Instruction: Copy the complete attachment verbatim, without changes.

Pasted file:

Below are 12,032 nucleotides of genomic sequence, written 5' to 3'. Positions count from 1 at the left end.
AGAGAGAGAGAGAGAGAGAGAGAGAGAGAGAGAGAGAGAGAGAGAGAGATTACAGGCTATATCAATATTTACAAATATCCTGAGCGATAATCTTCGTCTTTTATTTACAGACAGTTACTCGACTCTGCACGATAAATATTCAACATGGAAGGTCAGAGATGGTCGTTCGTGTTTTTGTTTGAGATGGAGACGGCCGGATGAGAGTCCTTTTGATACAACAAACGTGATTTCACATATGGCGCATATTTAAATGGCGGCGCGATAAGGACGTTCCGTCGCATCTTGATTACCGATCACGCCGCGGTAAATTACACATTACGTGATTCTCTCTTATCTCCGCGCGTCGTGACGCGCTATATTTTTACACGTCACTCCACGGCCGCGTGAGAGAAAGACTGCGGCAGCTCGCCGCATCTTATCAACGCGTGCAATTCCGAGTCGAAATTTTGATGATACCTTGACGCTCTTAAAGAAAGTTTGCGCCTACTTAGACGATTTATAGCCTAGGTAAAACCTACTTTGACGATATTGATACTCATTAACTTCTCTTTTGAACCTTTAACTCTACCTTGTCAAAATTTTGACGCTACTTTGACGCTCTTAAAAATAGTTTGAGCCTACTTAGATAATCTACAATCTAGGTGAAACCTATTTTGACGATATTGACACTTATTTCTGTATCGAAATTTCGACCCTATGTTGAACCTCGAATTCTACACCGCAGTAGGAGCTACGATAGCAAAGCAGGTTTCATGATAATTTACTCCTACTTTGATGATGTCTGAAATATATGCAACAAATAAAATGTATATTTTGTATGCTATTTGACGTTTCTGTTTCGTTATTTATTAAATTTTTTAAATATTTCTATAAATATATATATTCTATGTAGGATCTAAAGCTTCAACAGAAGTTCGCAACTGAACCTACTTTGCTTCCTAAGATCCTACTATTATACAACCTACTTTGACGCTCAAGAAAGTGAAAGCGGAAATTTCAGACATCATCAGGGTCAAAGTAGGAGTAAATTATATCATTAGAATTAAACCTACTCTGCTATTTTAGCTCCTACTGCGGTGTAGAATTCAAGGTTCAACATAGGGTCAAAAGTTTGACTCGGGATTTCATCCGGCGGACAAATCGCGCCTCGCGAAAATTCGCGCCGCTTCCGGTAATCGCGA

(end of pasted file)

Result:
Below are 12,032 nucleotides of genomic sequence, written 5' to 3'. Positions count from 1 at the left end.
AGAGAGAGAGAGAGAGAGAGAGAGAGAGAGAGAGAGAGAGAGAGAGAGATTACAGGCTATATCAATATTTACAAATATCCTGAGCGATAATCTTCGTCTTTTATTTACAGACAGTTACTCGACTCTGCACGATAAATATTCAACATGGAAGGTCAGAGATGGTCGTTCGTGTTTTTGTTTGAGATGGAGACGGCCGGATGAGAGTCCTTTTGATACAACAAACGTGATTTCACATATGGCGCATATTTAAATGGCGGCGCGATAAGGACGTTCCGTCGCATCTTGATTACCGATCACGCCGCGGTAAATTACACATTACGTGATTCTCTCTTATCTCCGCGCGTCGTGACGCGCTATATTTTTACACGTCACTCCACGGCCGCGTGAGAGAAAGACTGCGGCAGCTCGCCGCATCTTATCAACGCGTGCAATTCCGAGTCGAAATTTTGATGATACCTTGACGCTCTTAAAGAAAGTTTGCGCCTACTTAGACGATTTATAGCCTAGGTAAAACCTACTTTGACGATATTGATACTCATTAACTTCTCTTTTGAACCTTTAACTCTACCTTGTCAAAATTTTGACGCTACTTTGACGCTCTTAAAAATAGTTTGAGCCTACTTAGATAATCTACAATCTAGGTGAAACCTATTTTGACGATATTGACACTTATTTCTGTATCGAAATTTCGACCCTATGTTGAACCTCGAATTCTACACCGCAGTAGGAGCTACGATAGCAAAGCAGGTTTCATGATAATTTACTCCTACTTTGATGATGTCTGAAATATATGCAACAAATAAAATGTATATTTTGTATGCTATTTGACGTTTCTGTTTCGTTATTTATTAAATTTTTTAAATATTTCTATAAATATATATATTCTATGTAGGATCTAAAGCTTCAACAGAAGTTCGCAACTGAACCTACTTTGCTTCCTAAGATCCTACTATTATACAACCTACTTTGACGCTCAAGAAAGTGAAAGCGGAAATTTCAGACATCATCAGGGTCAAAGTAGGAGTAAATTATATCATTAGAATTAAACCTACTCTGCTATTTTAGCTCCTACTGCGGTGTAGAATTCAAGGTTCAACATAGGGTCAAAAGTTTGACTCGGGATTTCATCCGGCGGACAAATCGCGCCTCGCGAAAATTCGCGCCGCTTCCGGTAATCGCGA